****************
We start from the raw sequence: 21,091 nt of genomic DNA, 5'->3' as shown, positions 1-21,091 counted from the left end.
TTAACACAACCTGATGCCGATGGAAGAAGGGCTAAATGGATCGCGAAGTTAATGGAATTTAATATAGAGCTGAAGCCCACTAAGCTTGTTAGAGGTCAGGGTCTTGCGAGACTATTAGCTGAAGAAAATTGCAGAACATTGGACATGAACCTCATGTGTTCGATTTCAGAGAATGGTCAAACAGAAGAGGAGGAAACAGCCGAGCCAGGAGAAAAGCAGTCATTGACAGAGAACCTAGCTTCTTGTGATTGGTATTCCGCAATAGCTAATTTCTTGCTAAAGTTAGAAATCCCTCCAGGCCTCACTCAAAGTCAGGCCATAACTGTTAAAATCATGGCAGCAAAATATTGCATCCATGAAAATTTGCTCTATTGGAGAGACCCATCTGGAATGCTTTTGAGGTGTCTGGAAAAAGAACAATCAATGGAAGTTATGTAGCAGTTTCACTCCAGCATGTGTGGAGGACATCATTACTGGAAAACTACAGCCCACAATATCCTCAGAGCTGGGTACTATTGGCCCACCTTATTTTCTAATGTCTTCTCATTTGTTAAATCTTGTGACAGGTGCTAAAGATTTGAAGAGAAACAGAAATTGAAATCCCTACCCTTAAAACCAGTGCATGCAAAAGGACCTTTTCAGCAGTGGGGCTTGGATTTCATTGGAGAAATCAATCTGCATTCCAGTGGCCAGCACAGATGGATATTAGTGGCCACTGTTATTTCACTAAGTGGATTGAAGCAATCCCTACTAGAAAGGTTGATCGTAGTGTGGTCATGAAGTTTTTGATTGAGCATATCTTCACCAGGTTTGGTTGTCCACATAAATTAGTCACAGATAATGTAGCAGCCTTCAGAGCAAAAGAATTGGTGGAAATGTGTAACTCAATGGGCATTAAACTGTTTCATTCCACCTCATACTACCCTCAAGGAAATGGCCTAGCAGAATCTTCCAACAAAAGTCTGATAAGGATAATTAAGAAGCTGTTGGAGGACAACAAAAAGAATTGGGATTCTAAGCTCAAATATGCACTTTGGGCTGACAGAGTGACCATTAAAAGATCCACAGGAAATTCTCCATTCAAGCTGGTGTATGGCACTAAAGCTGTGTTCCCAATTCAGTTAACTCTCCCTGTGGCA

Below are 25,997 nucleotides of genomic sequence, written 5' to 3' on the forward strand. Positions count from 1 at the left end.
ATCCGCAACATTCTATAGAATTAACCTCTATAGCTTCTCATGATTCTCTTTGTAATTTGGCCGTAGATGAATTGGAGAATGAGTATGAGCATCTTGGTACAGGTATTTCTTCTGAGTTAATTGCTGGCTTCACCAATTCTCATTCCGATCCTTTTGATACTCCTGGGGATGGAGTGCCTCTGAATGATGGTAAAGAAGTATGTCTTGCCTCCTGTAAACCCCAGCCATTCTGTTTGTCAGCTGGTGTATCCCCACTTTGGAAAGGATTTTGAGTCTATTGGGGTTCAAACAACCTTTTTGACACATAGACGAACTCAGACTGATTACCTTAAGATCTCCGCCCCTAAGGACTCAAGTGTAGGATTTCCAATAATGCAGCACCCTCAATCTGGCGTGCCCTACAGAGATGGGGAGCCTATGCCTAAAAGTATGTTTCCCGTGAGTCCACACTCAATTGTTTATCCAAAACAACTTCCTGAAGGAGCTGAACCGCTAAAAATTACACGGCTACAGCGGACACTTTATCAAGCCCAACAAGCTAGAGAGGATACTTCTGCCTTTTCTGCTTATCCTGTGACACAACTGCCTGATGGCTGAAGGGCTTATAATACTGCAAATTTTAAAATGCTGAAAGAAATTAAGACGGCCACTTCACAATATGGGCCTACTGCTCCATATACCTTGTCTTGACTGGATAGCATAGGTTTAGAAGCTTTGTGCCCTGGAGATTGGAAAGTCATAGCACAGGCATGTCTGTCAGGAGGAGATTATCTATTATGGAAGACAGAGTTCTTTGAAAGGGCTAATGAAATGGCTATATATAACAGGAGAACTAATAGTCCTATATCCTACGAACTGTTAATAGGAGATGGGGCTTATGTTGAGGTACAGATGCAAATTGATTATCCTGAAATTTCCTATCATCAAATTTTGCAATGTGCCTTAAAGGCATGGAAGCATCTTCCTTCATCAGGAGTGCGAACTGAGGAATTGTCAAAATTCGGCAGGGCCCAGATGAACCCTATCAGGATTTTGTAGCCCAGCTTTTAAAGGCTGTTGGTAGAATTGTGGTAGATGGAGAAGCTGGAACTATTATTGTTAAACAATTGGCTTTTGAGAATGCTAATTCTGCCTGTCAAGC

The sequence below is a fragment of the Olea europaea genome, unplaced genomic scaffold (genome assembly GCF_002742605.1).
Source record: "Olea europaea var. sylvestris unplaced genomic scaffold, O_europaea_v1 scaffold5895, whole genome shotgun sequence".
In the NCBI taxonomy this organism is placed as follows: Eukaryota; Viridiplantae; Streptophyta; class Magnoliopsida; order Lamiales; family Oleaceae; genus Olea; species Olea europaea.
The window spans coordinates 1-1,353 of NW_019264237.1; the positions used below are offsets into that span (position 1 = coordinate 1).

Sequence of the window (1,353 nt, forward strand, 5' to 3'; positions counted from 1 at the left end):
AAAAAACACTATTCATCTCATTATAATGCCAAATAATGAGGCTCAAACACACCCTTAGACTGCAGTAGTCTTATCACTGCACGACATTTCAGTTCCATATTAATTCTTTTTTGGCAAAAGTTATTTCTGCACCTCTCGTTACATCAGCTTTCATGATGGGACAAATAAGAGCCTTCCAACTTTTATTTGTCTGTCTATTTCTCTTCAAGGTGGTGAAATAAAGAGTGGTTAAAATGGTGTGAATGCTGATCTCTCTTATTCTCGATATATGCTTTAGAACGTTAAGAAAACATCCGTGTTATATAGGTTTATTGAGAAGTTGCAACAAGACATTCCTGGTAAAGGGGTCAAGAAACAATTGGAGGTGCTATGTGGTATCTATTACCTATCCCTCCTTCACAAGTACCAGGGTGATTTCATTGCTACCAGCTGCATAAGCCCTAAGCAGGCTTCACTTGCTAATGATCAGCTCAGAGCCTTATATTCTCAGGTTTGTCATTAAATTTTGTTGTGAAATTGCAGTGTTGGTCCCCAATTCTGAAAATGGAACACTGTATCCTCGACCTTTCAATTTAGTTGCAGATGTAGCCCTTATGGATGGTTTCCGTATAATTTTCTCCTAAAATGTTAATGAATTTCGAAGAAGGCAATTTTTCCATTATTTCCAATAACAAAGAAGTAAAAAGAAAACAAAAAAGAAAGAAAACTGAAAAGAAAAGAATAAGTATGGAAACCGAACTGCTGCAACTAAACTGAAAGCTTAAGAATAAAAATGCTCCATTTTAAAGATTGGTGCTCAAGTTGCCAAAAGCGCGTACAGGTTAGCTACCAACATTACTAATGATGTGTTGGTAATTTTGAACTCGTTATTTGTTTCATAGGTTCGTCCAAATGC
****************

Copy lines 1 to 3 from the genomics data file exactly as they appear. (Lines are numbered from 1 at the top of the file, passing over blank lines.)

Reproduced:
We start from the raw sequence: 21,091 nt of genomic DNA, 5'->3' as shown, positions 1-21,091 counted from the left end.
TTAACACAACCTGATGCCGATGGAAGAAGGGCTAAATGGATCGCGAAGTTAATGGAATTTAATATAGAGCTGAAGCCCACTAAGCTTGTTAGAGGTCAGGGTCTTGCGAGACTATTAGCTGAAGAAAATTGCAGAACATTGGACATGAACCTCATGTGTTCGATTTCAGAGAATGGTCAAACAGAAGAGGAGGAAACAGCCGAGCCAGGAGAAAAGCAGTCATTGACAGAGAACCTAGCTTCTTGTGATTGGTATTCCGCAATAGCTAATTTCTTGCTAAAGTTAGAAATCCCTCCAGGCCTCACTCAAAGTCAGGCCATAACTGTTAAAATCATGGCAGCAAAATATTGCATCCATGAAAATTTGCTCTATTGGAGAGACCCATCTGGAATGCTTTTGAGGTGTCTGGAAAAAGAACAATCAATGGAAGTTATGTAGCAGTTTCACTCCAGCATGTGTGGAGGACATCATTACTGGAAAACTACAGCCCACAATATCCTCAGAGCTGGGTACTATTGGCCCACCTTATTTTCTAATGTCTTCTCATTTGTTAAATCTTGTGACAGGTGCTAAAGATTTGAAGAGAAACAGAAATTGAAATCCCTACCCTTAAAACCAGTGCATGCAAAAGGACCTTTTCAGCAGTGGGGCTTGGATTTCATTGGAGAAATCAATCTGCATTCCAGTGGCCAGCACAGATGGATATTAGTGGCCACTGTTATTTCACTAAGTGGATTGAAGCAATCCCTACTAGAAAGGTTGATCGTAGTGTGGTCATGAAGTTTTTGATTGAGCATATCTTCACCAGGTTTGGTTGTCCACATAAATTAGTCACAGATAATGTAGCAGCCTTCAGAGCAAAAGAATTGGTGGAAATGTGTAACTCAATGGGCATTAAACTGTTTCATTCCACCTCATACTACCCTCAAGGAAATGGCCTAGCAGAATCTTCCAACAAAAGTCTGATAAGGATAATTAAGAAGCTGTTGGAGGACAACAAAAAGAATTGGGATTCTAAGCTCAAATATGCACTTTGGGCTGACAGAGTGACCATTAAAAGATCCACAGGAAATTCTCCATTCAAGCTGGTGTATGGCACTAAAGCTGTGTTCCCAATTCAGTTAACTCTCCCTGTGGCA

Below are 25,997 nucleotides of genomic sequence, written 5' to 3' on the forward strand. Positions count from 1 at the left end.